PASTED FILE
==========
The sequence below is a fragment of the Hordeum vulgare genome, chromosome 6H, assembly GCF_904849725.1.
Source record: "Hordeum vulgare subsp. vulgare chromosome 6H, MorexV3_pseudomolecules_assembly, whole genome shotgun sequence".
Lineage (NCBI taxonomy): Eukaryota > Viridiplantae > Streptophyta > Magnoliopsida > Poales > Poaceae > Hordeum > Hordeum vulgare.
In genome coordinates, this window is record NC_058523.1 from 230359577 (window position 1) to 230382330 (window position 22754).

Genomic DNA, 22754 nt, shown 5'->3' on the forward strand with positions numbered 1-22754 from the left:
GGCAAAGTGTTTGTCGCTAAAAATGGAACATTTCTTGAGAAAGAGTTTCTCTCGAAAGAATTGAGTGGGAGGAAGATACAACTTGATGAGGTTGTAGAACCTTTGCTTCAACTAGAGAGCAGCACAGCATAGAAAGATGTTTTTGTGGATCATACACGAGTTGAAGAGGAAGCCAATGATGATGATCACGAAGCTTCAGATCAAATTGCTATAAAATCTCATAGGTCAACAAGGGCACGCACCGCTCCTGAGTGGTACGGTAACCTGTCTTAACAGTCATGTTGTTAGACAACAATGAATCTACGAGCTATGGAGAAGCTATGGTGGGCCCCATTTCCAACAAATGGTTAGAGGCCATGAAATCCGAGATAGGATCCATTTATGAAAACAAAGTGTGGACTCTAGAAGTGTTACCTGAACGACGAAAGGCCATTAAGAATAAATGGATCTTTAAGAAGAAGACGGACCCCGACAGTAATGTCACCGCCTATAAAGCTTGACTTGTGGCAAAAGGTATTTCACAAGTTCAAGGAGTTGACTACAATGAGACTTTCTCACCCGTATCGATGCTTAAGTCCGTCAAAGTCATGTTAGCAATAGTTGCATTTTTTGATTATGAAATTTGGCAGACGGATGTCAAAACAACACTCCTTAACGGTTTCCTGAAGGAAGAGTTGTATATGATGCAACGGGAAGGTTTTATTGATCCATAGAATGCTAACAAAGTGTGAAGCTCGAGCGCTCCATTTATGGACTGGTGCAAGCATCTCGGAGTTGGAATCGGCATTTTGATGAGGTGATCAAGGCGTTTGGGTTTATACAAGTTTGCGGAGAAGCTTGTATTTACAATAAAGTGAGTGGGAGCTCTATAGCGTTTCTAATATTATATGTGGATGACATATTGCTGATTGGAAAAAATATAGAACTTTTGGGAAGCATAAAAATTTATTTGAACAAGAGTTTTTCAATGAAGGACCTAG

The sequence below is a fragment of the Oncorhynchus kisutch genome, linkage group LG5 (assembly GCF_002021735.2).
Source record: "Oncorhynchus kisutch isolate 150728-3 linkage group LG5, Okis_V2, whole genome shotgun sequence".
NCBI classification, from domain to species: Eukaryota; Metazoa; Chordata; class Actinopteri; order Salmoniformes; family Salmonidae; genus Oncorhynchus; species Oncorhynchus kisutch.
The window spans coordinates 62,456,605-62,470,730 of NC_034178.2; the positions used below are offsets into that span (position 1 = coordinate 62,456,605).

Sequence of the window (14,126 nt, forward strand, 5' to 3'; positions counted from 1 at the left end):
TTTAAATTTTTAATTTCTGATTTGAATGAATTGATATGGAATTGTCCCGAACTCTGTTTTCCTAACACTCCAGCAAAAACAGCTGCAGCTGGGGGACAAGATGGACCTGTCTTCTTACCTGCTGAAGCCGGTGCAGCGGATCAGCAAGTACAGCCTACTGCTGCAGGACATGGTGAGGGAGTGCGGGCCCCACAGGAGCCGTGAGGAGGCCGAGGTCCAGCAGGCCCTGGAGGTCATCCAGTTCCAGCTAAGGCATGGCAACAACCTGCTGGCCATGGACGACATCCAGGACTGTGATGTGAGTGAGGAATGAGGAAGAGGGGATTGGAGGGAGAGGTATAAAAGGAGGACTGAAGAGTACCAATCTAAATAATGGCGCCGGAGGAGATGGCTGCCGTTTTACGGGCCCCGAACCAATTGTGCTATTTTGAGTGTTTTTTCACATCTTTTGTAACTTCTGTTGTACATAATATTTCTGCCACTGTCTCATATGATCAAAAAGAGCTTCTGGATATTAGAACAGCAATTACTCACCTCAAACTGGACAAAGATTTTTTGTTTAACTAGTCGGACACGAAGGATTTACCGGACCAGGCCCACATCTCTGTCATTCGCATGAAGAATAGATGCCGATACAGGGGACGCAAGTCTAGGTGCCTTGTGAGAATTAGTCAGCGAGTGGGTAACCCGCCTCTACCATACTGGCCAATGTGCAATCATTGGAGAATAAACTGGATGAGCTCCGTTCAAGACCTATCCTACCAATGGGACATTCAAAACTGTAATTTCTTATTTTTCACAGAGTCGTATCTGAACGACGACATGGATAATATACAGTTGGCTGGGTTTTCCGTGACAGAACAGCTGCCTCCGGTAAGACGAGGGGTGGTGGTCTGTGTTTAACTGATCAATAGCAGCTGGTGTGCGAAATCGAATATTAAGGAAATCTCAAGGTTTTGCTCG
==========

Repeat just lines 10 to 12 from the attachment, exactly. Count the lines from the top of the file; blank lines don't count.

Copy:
The window spans coordinates 62,456,605-62,470,730 of NC_034178.2; the positions used below are offsets into that span (position 1 = coordinate 62,456,605).

Sequence of the window (14,126 nt, forward strand, 5' to 3'; positions counted from 1 at the left end):
TTTAAATTTTTAATTTCTGATTTGAATGAATTGATATGGAATTGTCCCGAACTCTGTTTTCCTAACACTCCAGCAAAAACAGCTGCAGCTGGGGGACAAGATGGACCTGTCTTCTTACCTGCTGAAGCCGGTGCAGCGGATCAGCAAGTACAGCCTACTGCTGCAGGACATGGTGAGGGAGTGCGGGCCCCACAGGAGCCGTGAGGAGGCCGAGGTCCAGCAGGCCCTGGAGGTCATCCAGTTCCAGCTAAGGCATGGCAACAACCTGCTGGCCATGGACGACATCCAGGACTGTGATGTGAGTGAGGAATGAGGAAGAGGGGATTGGAGGGAGAGGTATAAAAGGAGGACTGAAGAGTACCAATCTAAATAATGGCGCCGGAGGAGATGGCTGCCGTTTTACGGGCCCCGAACCAATTGTGCTATTTTGAGTGTTTTTTCACATCTTTTGTAACTTCTGTTGTACATAATATTTCTGCCACTGTCTCATATGATCAAAAAGAGCTTCTGGATATTAGAACAGCAATTACTCACCTCAAACTGGACAAAGATTTTTTGTTTAACTAGTCGGACACGAAGGATTTACCGGACCAGGCCCACATCTCTGTCATTCGCATGAAGAATAGATGCCGATACAGGGGACGCAAGTCTAGGTGCCTTGTGAGAATTAGTCAGCGAGTGGGTAACCCGCCTCTACCATACTGGCCAATGTGCAATCATTGGAGAATAAACTGGATGAGCTCCGTTCAAGACCTATCCTACCAATGGGACATTCAAAACTGTAATTTCTTATTTTTCACAGAGTCGTATCTGAACGACGACATGGATAATATACAGTTGGCTGGGTTTTCCGTGACAGAACAGCTGCCTCCGGTAAGACGAGGGGTGGTGGTCTGTGTTTAACTGATCAATAGCAGCTGGTGTGCGAAATCGAATATTAAGGAAATCTCAAGGTTTTGCTCG